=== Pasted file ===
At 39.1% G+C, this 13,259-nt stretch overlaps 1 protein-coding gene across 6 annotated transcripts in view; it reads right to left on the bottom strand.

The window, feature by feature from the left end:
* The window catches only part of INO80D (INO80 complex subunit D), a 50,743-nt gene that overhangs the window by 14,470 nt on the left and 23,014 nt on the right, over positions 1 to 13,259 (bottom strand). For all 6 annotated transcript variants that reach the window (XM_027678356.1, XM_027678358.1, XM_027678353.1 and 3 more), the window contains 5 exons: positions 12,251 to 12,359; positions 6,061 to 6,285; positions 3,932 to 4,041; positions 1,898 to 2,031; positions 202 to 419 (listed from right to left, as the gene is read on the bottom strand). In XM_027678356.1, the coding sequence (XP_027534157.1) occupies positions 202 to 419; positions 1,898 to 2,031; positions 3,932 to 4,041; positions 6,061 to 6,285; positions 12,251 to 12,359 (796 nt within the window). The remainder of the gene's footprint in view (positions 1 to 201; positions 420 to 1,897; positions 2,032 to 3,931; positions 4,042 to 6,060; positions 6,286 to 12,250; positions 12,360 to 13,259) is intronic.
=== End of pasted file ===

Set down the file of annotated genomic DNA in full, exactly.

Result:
At 39.1% G+C, this 13,259-nt stretch overlaps 1 protein-coding gene across 6 annotated transcripts in view; it reads right to left on the bottom strand.

The window, feature by feature from the left end:
* The window catches only part of INO80D (INO80 complex subunit D), a 50,743-nt gene that overhangs the window by 14,470 nt on the left and 23,014 nt on the right, over positions 1 to 13,259 (bottom strand). For all 6 annotated transcript variants that reach the window (XM_027678356.1, XM_027678358.1, XM_027678353.1 and 3 more), the window contains 5 exons: positions 12,251 to 12,359; positions 6,061 to 6,285; positions 3,932 to 4,041; positions 1,898 to 2,031; positions 202 to 419 (listed from right to left, as the gene is read on the bottom strand). In XM_027678356.1, the coding sequence (XP_027534157.1) occupies positions 202 to 419; positions 1,898 to 2,031; positions 3,932 to 4,041; positions 6,061 to 6,285; positions 12,251 to 12,359 (796 nt within the window). The remainder of the gene's footprint in view (positions 1 to 201; positions 420 to 1,897; positions 2,032 to 3,931; positions 4,042 to 6,060; positions 6,286 to 12,250; positions 12,360 to 13,259) is intronic.